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A 57-year-old man with leukocytosis and sphenoid sinus disease
Digital Journal of Ophthalmology 2020
Volume 26, Number 2
April 24, 2020
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Ansuya P. Deosaran, MD | Department of Ophthalmology, Louisiana State University, New Orleans, Louisiana
Ahmaida Zeglam, MD | Department of Ophthalmology, University of Florida, Gainesville, Florida
Mary K. Wilson, BS | College of Medicine, University of Florida, Gainesville, Florida
Andres Gonzalez, MD | Department of Ophthalmology, University of Florida, Gainesville, Florida
Matthew J. Gray, MD | Department of Ophthalmology, University of Florida, Gainesville, Florida
Differential Diagnosis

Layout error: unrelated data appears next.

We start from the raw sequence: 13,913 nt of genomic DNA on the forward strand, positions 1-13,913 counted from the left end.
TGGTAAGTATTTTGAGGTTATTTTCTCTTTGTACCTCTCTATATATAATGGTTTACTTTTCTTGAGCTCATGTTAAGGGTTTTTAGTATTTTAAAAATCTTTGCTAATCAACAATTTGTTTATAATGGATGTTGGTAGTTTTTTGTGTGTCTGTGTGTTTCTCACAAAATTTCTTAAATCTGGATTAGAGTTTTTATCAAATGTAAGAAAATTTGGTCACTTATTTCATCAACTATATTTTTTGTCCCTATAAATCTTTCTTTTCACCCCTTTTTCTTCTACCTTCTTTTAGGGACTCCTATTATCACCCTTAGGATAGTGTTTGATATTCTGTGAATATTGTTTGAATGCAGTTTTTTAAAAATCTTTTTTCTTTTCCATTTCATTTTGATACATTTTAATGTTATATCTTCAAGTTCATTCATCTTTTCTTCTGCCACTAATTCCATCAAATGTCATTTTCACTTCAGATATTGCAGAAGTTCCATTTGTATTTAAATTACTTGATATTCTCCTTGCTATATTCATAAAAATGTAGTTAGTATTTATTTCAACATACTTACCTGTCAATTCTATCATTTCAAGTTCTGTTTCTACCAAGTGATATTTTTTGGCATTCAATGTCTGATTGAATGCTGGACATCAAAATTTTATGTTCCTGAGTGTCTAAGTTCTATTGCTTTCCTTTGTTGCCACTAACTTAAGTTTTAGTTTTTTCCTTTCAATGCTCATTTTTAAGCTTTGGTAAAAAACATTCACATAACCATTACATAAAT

The differential diagnosis for invasive fungal sinusitis includes an infection with Aspergillus, Rhizopus, Mucorales, Fusarium, and dematiaceous fungi.(1,2). These fungi cause tissue necrosis, vascular thrombosis, and infarction (2). Among these, the most likely fungi are Aspergillus and Rhizopus species.(2) Identification of the organism is made with culture, immunohistochemistry, and in situ hybridization.(2,3)
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